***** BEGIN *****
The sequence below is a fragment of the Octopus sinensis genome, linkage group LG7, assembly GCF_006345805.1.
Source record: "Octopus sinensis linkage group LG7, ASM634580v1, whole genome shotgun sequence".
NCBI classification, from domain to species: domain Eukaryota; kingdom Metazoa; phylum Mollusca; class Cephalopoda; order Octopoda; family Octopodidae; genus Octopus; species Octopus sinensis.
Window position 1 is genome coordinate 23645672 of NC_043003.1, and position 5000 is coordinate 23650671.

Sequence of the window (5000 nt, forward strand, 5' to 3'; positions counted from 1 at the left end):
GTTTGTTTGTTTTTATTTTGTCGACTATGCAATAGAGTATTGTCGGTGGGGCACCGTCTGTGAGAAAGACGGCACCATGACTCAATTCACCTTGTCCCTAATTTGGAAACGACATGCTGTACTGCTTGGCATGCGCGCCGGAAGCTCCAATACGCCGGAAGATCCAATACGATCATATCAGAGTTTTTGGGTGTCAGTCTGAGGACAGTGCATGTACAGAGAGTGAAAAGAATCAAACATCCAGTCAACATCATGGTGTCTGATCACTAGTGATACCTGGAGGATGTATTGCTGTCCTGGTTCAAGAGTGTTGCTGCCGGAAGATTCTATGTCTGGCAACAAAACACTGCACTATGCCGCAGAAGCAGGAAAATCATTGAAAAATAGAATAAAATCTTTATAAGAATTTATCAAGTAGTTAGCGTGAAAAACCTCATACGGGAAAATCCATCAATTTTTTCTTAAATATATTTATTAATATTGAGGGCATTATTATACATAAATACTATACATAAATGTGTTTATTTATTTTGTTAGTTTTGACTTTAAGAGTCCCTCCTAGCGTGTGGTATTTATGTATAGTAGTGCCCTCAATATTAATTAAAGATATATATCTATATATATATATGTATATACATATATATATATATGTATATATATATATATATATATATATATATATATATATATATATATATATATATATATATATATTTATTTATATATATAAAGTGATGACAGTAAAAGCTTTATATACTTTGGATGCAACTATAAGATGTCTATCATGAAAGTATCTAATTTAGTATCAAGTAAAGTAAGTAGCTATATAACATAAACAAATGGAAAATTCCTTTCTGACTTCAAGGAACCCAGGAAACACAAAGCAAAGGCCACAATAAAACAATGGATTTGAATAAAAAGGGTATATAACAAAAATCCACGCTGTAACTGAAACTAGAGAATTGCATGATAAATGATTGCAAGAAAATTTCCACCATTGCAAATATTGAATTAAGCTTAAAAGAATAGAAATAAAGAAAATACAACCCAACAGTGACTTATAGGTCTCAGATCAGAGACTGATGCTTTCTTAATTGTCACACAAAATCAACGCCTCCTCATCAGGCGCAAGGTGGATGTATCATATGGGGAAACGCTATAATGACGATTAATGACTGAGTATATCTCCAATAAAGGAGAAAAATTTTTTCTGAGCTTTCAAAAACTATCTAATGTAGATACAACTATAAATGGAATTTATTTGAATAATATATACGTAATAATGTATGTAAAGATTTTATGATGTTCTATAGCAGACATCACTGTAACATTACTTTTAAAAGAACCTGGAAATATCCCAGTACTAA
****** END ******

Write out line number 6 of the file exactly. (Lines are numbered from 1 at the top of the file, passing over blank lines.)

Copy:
GTTTGTTTGTTTTTATTTTGTCGACTATGCAATAGAGTATTGTCGGTGGGGCACCGTCTGTGAGAAAGACGGCACCATGACTCAATTCACCTTGTCCCTAATTTGGAAACGACATGCTGTACTGCTTGGCATGCGCGCCGGAAGCTCCAATACGCCGGAAGATCCAATACGATCATATCAGAGTTTTTGGGTGTCAGTCTGAGGACAGTGCATGTACAGAGAGTGAAAAGAATCAAACATCCAGTCAACATCATGGTGTCTGATCACTAGTGATACCTGGAGGATGTATTGCTGTCCTGGTTCAAGAGTGTTGCTGCCGGAAGATTCTATGTCTGGCAACAAAACACTGCACTATGCCGCAGAAGCAGGAAAATCATTGAAAAATAGAATAAAATCTTTATAAGAATTTATCAAGTAGTTAGCGTGAAAAACCTCATACGGGAAAATCCATCAATTTTTTCTTAAATATATTTATTAATATTGAGGGCATTATTATACATAAATACTATACATAAATGTGTTTATTTATTTTGTTAGTTTTGACTTTAAGAGTCCCTCCTAGCGTGTGGTATTTATGTATAGTAGTGCCCTCAATATTAATTAAAGATATATATCTATATATATATATGTATATACATATATATATATATGTATATATATATATATATATATATATATATATATATATATATATATATATATATATATATATATTTATTTATATATATAAAGTGATGACAGTAAAAGCTTTATATACTTTGGATGCAACTATAAGATGTCTATCATGAAAGTATCTAATTTAGTATCAAGTAAAGTAAGTAGCTATATAACATAAACAAATGGAAAATTCCTTTCTGACTTCAAGGAACCCAGGAAACACAAAGCAAAGGCCACAATAAAACAATGGATTTGAATAAAAAGGGTATATAACAAAAATCCACGCTGTAACTGAAACTAGAGAATTGCATGATAAATGATTGCAAGAAAATTTCCACCATTGCAAATATTGAATTAAGCTTAAAAGAATAGAAATAAAGAAAATACAACCCAACAGTGACTTATAGGTCTCAGATCAGAGACTGATGCTTTCTTAATTGTCACACAAAATCAACGCCTCCTCATCAGGCGCAAGGTGGATGTATCATATGGGGAAACGCTATAATGACGATTAATGACTGAGTATATCTCCAATAAAGGAGAAAAATTTTTTCTGAGCTTTCAAAAACTATCTAATGTAGATACAACTATAAATGGAATTTATTTGAATAATATATACGTAATAATGTATGTAAAGATTTTATGATGTTCTATAGCAGACATCACTGTAACATTACTTTTAAAAGAACCTGGAAATATCCCAGTACTAA